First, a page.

The Polk Women’s Labor Leadership Conference, named in honor of Regina V. Polk, has been held annually since 1988. It is a small, intensive, four-day residential conference that focuses on developing women’s knowledge, activism and leadership skills. It is coordinated by the Labor Education Program of the University of Illinois School of Labor and Employment Relations.
Over the years, at least 750 women from Chicago and the Midwest have attended this conference and an additional 50 to 100 have participated as teachers, coaches, performers or presenters.
The Polk Conference is funded by the Regina V. Polk Fund Scholarship for Women’s Labor Leadership, which has provided substantial ($50,000 or more per year) support for this conference as well as for other women’s labor education projects. The Polk Fund honors the life work of Gina Polk who, as a young graduate student at the University of Chicago, worked part-time as a waitress and was fired for leading protests against working conditions for food service workers. She sought help from Teamsters Local 743 in Chicago, won a grievance against the restaurant, and decided to make the labor movement her life. As a Business Agent for IBT 743 she returned to the University of Chicago to help organize cLERical workers. She also represented workers at Governors State and Chicago State Universities. On October 11, 1983, Gina was on her way to an Illinois Jobs Coordination Council in Carbondale when the plane in which she was flying crashed.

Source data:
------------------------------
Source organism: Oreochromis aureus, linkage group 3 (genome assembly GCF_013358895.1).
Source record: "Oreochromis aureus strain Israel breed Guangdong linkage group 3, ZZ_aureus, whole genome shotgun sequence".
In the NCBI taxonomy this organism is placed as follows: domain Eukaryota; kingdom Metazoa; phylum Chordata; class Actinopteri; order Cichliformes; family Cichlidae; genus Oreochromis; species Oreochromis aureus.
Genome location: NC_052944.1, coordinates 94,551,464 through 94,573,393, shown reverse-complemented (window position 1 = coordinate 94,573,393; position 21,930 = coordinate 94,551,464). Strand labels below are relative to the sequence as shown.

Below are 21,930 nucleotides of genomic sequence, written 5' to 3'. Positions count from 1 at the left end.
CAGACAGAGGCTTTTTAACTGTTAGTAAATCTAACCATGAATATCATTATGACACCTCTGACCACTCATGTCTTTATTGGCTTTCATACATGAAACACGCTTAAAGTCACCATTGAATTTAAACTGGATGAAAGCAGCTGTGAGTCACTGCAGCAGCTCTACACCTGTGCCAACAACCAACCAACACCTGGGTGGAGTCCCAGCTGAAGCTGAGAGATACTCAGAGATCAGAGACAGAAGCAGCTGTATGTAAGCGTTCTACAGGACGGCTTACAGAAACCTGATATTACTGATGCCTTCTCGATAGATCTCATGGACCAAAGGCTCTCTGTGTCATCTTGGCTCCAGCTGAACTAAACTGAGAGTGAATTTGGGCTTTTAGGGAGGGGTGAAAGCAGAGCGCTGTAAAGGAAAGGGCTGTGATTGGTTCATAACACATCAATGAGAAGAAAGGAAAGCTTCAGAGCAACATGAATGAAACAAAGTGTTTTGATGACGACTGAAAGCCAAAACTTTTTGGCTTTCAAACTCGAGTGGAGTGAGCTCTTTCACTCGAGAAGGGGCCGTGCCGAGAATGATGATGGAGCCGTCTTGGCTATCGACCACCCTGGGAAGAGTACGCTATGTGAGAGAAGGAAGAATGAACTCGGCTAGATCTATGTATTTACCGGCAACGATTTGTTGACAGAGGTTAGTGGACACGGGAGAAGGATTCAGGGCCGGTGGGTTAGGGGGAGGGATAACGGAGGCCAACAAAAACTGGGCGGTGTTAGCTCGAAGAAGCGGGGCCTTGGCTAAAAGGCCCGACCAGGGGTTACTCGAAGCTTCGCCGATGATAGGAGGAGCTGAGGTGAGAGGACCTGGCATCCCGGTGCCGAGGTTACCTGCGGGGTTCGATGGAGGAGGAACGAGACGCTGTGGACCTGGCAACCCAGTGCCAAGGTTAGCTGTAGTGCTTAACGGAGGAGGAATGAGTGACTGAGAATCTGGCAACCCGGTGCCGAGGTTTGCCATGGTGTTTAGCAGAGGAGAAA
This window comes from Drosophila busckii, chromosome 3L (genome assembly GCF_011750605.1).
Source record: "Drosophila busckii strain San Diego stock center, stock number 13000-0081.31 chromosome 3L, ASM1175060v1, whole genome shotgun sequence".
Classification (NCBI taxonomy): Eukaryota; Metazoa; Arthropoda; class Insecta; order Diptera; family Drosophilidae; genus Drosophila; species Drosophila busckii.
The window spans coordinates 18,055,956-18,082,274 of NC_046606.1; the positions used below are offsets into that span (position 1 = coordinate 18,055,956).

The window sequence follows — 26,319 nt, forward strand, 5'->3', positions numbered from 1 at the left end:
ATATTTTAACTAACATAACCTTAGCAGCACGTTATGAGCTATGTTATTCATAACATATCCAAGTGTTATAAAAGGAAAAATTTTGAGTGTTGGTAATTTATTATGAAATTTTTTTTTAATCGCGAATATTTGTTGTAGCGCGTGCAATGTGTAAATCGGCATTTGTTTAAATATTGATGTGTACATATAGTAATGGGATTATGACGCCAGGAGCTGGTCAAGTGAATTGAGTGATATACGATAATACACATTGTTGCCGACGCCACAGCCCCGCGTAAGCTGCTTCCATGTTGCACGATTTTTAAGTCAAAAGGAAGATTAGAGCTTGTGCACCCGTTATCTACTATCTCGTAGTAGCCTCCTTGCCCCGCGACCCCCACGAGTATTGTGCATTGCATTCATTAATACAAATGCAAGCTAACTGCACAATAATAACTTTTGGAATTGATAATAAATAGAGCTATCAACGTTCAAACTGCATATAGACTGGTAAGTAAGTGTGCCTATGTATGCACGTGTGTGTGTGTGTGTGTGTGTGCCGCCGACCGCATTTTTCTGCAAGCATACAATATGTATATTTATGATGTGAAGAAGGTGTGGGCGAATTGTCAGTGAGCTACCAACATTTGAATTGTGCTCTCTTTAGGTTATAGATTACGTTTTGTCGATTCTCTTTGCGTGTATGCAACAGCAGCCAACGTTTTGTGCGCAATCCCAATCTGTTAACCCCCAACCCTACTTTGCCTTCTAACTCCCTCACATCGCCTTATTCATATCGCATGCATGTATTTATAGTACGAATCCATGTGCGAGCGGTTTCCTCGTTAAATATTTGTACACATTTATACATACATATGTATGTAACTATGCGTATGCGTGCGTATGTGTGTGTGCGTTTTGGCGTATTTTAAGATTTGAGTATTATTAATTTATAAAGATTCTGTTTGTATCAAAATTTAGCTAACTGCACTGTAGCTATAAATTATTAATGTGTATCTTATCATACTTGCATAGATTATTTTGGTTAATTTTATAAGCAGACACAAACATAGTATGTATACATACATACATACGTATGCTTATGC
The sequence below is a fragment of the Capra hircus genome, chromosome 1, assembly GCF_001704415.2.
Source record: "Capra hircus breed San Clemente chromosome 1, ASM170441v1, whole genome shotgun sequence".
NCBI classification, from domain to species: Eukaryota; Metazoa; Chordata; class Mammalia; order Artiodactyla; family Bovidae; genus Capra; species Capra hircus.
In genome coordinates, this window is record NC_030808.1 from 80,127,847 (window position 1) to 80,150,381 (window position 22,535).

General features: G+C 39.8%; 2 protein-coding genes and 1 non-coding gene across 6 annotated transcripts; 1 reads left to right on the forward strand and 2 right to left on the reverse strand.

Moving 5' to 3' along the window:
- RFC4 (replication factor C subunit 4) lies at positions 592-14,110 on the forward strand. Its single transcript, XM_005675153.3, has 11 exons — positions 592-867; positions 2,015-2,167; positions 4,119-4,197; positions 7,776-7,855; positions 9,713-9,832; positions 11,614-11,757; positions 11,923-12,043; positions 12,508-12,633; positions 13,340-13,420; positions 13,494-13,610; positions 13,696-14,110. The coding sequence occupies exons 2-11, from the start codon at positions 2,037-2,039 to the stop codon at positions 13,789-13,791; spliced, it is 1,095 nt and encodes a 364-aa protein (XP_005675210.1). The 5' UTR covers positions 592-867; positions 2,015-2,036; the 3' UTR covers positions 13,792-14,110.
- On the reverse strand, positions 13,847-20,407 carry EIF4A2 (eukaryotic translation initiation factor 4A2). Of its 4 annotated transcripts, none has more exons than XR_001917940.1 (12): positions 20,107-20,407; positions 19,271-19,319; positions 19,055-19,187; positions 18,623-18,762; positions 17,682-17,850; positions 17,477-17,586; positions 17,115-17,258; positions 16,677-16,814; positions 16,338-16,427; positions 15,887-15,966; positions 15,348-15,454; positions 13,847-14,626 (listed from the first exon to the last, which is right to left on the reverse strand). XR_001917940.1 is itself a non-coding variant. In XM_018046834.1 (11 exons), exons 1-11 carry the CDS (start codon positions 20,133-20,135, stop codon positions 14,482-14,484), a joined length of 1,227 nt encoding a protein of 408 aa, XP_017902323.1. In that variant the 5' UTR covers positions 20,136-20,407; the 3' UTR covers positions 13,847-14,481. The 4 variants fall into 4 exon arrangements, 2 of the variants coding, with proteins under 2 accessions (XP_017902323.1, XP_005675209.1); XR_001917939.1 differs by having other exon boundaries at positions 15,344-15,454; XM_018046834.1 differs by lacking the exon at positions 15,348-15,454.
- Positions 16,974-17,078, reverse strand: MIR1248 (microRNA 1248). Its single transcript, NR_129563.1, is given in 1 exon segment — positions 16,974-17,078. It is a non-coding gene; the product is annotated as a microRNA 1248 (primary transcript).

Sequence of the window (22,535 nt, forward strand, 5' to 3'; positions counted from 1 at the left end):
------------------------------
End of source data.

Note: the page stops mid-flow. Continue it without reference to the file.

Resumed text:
Friends and relatives of Regina Polk established the Fund in her memory to continue her work of developing women labor leaders through education. The names of many women who are now familiar public figures in the midwest labor movement appear on the list of past Polk Conference participants. For example, on the list of participants from 1988 the following names appear: Cassandra Davis (IBT), Helen Ramirez (CTU), Wanda Black (ATU), Rosetta Daylie (AFSCME), Jerre McPartlin (HERE), Alicia Padilla (IBT), Melva Meacham (BTCWU), Muriel Tuteur (ACTWU, now UNITE HERE), and Jacqueline Vaughn (CTU).